"Fancy," in Coleridge's eyes was employed for tasks that were "passive" and "mechanical", the accumulation of fact and documentation of what is seen. Fancy, Coleridge argued, was "too often the adulterator and counterfeiter of memory."The Imagination on the other hand was "vital" and transformative, "a repetition in the finite mind of the eternal act of creation." For Coleridge, it was the Imagination that was responsible for acts that were truly creative and inventive and, in turn, that identified true instances of fine or noble art:
FANCY, on the contrary, has no other counters to play with, but fixities and definites. The Fancy is indeed no other than a mode of Memory emancipated from the order of time and space; while it is blended with, and modified by that empirical phenomenon of the will, which we express by the word CHOICE. But equally with the ordinary memory the Fancy must receive all its materials ready made from the law of association. (Gutenberg, Coleridge, XIII).
Fancy is what today is known as taste or at best aesthetics: the arrangement of form and colour in pleasing proportions.
The difference between imagination and fancy, according to Coleridge, is one of kind rather than degree. During the seventeenth century, the terms ‘imagination’ and ‘fancy’ had almost been used in a synonymous sense. The eighteenth century accorded a superior sense first to on term and then to the other, but finally, by the end of the century imagination came to be firmly established as the superior term. It was Wordsworth’s reading of a poem in manuscript that aroused Coleridge’s interest in the problem of imagination and fancy. The poem had a deep impact upon him. Pondering over the reasons for this, he concludes that “fancy and imagination were two distinct and widely different faculties instead of being, according to the general belief, either two names, with one meaning, or at furthest, the lower and higher degree of our and the same power”. As illustration, he asserts that “Milton had a highly imaginative, Cowley a very fanciful mind.”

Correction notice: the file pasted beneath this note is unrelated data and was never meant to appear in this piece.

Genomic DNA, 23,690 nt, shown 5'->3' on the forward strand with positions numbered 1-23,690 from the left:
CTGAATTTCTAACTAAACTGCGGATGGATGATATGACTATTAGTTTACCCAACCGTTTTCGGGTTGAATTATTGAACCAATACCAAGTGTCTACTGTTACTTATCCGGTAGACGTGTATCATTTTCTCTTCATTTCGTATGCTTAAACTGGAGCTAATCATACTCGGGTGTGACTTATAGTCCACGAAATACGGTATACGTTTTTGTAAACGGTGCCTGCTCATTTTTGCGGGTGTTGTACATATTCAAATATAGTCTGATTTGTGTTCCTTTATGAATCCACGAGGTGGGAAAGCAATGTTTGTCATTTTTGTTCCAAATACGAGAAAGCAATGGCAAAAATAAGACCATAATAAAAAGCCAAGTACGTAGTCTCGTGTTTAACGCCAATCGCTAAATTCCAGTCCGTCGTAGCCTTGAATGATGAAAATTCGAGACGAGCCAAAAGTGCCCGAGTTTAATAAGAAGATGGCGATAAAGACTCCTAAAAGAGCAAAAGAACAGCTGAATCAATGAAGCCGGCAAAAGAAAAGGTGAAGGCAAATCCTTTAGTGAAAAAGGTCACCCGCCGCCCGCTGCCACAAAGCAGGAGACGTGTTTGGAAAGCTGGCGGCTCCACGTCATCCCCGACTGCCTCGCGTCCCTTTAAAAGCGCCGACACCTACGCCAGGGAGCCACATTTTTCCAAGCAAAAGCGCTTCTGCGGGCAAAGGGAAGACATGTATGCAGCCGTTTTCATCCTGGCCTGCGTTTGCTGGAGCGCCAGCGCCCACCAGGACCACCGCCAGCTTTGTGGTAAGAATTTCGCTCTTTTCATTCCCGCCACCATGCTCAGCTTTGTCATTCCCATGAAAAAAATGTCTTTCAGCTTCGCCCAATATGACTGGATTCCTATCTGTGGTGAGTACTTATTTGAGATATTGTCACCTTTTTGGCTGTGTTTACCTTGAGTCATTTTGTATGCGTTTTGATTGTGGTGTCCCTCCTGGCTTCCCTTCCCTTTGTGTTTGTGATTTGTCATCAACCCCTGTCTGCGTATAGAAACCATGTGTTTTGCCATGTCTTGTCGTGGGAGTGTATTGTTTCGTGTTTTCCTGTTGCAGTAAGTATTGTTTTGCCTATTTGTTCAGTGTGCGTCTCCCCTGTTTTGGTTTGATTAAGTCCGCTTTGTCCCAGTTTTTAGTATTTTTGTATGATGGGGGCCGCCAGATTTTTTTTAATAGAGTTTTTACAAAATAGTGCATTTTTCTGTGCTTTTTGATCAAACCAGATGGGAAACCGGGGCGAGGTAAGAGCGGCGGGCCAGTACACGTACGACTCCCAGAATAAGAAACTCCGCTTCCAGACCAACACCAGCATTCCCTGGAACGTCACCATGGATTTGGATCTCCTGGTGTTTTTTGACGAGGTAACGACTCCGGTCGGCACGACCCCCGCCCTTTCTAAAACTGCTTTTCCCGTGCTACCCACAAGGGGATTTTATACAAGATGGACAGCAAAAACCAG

Imagination and fancy, however, differs in kind. Fancy is not a creative power at all. It only combines what is perceives into beautiful shapes, but like the imagination it does not fuse and unify. The difference between the two is the same as the difference between a mechanical mixture and a chemical compound. In a mechanical mixture a number of ingredients are brought together. They are mixed up, but they do not lose their individual properties. In a chemical compound, the different ingredients combine to form something new. The different ingredients no longer exist as separate identities. They lose their respective properties and fuse together to create something new and entirely different. A compound is an act of creation; while a mixture is merely a bringing together of a number of separate elements.
Thus imagination creates new shapes and forms of beauty by fusing and unifying the different impressions it receive from the external world. Fancy is not creative. It is a kind of memory; it randomly brings together images, and even when brought together, they continue to retain their separate and individual properties. They receive no coloring or modification from the mind. It is merely mechanical juxtaposition and not a chemical fusion. Coleridge explains the point by quoting two passages from Shakespeare's Venus and Adonis. The following lines from this poem serve to illustrate Fancy:
Full gently now she takes him by the hand. A lily prisoned in a goal of snow Or ivory in an alabaster band So white a friend engirds so white a foe. (Gutenberg, Coleridge, XIII).